A new guide stumbles across a dark mystery at the heart of an elite retreat
A heart-racing thriller about a young man who is hired by an elite fishing lodge in Colorado, where he uncovers a plot of shocking menace amid the natural beauty of sun-drenched streams and forests.
Kingfisher Lodge, nestled in a canyon on a mile and a half of the most pristine river water on the planet, is known by locals as “Billionaire’s Mile” and is locked behind a heavy gate. Sandwiched between barbed wire and a meadow with a sign that reads “Don’t Get Shot!” the resort boasts boutique fishing at its finest. Safe from viruses that have plagued America for years, Kingfisher offers a respite for wealthy clients. Now it also promises a second chance for Jack, a return to normalcy after a young life filled with loss. When he is assigned to guide a well-known singer, his only job is to rig her line, carry her gear, and steer her to the best trout he can find.
But then a human scream pierces the night, and Jack soon realizes that this idyllic fishing lodge may be merely a cover for a far more sinister operation.
I’ve been reading Peter Heller’s work since The Dog Stars, and each of his books has been an enjoyable, well-written read that offers a twist on a new genre. The Guide is no different: this time, it’s a mystery set during a pandemic at a retreat for the wealthy and famous. Well-written, I quite enjoyed this.
This is the first novel I’ve read during the pandemic that itself features some kind of a pandemic. It’s kept mostly off-page, focusing instead on the experiences of Jack at the Kingfisher Lodge: a highly exclusive retreat, with outdoors activities, plenty of high-end fishing (complete with, of course, professional guides). The novel isn’t particularly action-packed, but instead builds for most of the pages to a final, explosive confrontation. Jack spends his days fishing, teaching others to fish, and getting to know Alison — a superstar singer who is a guest at the Kingfisher Lodge, taking some time away from the spotlight and relaxing during a global pandemic.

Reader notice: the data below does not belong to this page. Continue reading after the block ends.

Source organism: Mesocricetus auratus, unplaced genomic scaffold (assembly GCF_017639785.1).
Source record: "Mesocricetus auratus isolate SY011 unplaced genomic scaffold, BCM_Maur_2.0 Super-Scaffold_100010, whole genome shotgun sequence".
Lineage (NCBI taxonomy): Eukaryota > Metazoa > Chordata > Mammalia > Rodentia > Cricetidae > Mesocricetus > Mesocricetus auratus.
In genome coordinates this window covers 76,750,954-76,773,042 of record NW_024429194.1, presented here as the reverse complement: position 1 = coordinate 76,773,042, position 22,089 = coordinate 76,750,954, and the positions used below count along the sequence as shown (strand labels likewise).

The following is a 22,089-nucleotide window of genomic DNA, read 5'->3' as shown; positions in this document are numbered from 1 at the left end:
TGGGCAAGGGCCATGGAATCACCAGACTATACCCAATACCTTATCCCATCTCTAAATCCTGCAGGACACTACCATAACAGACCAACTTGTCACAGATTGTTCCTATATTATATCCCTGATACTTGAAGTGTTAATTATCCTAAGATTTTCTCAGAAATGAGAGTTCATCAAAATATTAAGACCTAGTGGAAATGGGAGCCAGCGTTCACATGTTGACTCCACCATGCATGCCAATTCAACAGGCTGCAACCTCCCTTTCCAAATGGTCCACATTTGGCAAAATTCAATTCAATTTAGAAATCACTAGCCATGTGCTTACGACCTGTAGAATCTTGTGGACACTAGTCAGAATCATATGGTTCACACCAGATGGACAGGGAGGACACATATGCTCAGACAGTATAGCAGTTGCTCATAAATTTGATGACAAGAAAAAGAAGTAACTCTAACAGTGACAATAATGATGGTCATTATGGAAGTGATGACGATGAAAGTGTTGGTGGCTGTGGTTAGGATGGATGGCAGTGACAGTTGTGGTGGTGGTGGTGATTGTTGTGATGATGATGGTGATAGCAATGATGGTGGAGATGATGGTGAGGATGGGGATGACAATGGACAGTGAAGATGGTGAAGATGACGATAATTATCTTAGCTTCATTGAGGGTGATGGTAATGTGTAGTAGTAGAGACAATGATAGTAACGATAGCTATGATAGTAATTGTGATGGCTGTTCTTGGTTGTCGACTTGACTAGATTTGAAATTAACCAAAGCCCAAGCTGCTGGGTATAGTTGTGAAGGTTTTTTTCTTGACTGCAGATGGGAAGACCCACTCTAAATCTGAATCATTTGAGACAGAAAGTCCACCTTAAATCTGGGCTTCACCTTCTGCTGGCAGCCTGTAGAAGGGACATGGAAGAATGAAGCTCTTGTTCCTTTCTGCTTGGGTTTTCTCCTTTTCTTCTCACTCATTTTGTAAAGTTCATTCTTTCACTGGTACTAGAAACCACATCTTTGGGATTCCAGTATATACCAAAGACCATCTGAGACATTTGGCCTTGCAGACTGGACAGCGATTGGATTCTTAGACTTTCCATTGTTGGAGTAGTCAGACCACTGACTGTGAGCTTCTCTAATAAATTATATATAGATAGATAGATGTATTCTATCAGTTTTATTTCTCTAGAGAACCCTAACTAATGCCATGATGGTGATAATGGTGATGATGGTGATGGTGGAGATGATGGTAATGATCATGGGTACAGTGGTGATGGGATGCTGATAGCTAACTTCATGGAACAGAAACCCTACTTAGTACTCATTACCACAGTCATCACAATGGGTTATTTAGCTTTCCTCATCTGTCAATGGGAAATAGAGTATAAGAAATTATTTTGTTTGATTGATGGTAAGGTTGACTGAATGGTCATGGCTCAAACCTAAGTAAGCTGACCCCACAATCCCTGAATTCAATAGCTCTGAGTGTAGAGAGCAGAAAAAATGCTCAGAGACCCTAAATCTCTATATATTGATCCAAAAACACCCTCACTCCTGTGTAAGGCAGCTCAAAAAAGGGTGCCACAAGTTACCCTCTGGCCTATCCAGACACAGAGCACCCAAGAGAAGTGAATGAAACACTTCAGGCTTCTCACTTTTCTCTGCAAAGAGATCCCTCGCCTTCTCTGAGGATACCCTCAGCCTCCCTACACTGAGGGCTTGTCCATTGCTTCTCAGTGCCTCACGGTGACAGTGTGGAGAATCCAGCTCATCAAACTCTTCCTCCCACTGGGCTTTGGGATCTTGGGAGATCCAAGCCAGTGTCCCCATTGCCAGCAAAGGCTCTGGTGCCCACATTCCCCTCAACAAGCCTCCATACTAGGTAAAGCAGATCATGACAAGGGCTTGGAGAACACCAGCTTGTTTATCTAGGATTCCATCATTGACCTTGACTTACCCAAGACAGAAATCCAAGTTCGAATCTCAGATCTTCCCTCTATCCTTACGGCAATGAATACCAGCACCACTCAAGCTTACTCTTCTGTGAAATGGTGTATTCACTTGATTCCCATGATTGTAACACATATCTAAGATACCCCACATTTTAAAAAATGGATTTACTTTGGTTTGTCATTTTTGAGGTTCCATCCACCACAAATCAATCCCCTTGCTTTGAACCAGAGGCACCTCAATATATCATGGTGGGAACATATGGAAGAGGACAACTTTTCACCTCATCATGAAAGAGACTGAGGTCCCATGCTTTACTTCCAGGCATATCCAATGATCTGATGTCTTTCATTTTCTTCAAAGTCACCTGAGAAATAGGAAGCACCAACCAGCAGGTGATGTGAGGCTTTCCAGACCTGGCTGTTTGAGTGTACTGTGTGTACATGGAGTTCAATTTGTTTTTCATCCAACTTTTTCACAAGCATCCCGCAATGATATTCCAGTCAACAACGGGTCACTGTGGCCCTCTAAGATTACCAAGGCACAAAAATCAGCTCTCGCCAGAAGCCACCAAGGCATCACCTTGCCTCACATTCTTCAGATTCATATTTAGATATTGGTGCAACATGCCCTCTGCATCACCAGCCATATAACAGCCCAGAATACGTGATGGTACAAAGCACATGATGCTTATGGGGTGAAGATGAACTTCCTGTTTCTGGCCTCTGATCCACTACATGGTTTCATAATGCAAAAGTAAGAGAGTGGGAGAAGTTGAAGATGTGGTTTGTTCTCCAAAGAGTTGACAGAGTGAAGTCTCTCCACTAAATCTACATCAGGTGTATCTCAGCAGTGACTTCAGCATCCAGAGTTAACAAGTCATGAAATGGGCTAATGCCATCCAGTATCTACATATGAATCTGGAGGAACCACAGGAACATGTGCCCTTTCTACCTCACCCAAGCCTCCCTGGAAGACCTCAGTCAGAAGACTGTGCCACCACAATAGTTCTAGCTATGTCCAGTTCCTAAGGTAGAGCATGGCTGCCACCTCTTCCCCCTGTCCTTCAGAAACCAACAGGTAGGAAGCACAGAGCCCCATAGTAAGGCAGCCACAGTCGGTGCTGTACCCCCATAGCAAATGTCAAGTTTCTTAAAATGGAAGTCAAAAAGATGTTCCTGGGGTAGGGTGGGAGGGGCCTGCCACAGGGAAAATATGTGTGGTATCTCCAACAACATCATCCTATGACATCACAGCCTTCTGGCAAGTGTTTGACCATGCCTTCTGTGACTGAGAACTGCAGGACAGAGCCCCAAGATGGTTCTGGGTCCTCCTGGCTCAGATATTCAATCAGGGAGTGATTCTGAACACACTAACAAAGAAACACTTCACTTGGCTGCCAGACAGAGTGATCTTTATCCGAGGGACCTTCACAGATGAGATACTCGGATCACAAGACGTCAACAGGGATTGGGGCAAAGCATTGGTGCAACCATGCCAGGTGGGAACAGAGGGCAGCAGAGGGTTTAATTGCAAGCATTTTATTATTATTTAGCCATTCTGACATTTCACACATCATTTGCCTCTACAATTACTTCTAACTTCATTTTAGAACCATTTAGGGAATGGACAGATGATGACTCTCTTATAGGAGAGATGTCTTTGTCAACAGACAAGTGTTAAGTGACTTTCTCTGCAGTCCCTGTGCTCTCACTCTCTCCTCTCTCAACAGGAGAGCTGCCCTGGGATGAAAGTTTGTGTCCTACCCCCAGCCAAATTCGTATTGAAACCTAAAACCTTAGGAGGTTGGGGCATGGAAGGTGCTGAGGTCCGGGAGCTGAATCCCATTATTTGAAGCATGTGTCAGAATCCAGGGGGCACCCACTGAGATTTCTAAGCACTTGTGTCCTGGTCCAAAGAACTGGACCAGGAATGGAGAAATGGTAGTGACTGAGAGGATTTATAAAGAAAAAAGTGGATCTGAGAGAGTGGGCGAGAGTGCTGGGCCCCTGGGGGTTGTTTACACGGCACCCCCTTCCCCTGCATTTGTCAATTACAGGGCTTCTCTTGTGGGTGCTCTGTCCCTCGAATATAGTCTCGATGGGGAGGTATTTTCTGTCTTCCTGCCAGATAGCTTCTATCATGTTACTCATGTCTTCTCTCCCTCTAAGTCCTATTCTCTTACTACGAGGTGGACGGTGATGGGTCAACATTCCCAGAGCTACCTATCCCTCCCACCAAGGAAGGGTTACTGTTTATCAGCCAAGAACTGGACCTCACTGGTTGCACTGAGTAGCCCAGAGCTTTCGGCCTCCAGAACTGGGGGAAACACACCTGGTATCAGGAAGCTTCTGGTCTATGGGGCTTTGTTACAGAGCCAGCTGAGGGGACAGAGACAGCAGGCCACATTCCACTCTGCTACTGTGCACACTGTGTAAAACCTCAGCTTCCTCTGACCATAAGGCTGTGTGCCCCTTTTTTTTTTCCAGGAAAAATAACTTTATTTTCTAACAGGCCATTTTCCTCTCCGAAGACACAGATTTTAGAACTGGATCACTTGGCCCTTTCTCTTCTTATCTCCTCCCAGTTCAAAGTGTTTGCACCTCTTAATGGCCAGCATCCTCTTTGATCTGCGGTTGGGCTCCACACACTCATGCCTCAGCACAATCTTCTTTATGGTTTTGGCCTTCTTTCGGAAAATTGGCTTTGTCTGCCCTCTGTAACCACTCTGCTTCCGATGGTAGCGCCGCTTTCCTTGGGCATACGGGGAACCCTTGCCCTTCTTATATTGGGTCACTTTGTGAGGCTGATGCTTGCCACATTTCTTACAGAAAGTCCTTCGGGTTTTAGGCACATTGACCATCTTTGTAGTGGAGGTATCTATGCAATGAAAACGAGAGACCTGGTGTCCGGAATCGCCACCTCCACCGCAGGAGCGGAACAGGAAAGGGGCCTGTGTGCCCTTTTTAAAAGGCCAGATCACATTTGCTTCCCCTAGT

The fact that I guessed what was really happening at the Lodge didn’t detract from how much I enjoyed the book — Heller’s prose is excellent, and he has a gift for writing about the outdoors that is compelling, even if it’s a subject about which you have no interest (fly fishing, in my case). Also, I enjoyed reading how Jack’s suspicions were raised, reinforced, and ultimately borne out by what he finds on his various excursions.
That’s not to say that the novel is flawless: indeed, there were a few times when I was frustrated by decisions Heller wrote for his characters. It seems convenient, for example, that Jack’s eventual love interest is (perhaps) the only visitor at the Lodge in some way no involved in what really going on — the hidden, ultra-exclusive and mysterious treatments that take place elsewhere on the property. Even guests who appear to be paragons of grace and virtue are complicit, and yet not Alison? It seemed to be the point of the retreat, as Heller’s written it, so how is it that she’s completely oblivious to the darker side of the place? It felt a little to me like the author wanted to keep Jack’s love interest “good”, even though it doesn’t quite make sense. Anyway, that’s a minor niggle, and doesn’t really detract from the rest of the novel.
Heller is very much from the school of less-is-more writing, and his novels can often feel a bit unformed or incomplete. Long-time readers of disaster fiction (post-apocalypse, dystopian, etc.) may not find many surprises in The Guide at all (I’ve read this premise at least once before). But, if you’re looking for a well-written, good read, then I wouldn’t dissuade you from picking this one up. Quickly paced, well-written, and quite engaging, The Guide is another good read from Heller. Looking forward to reading his next one.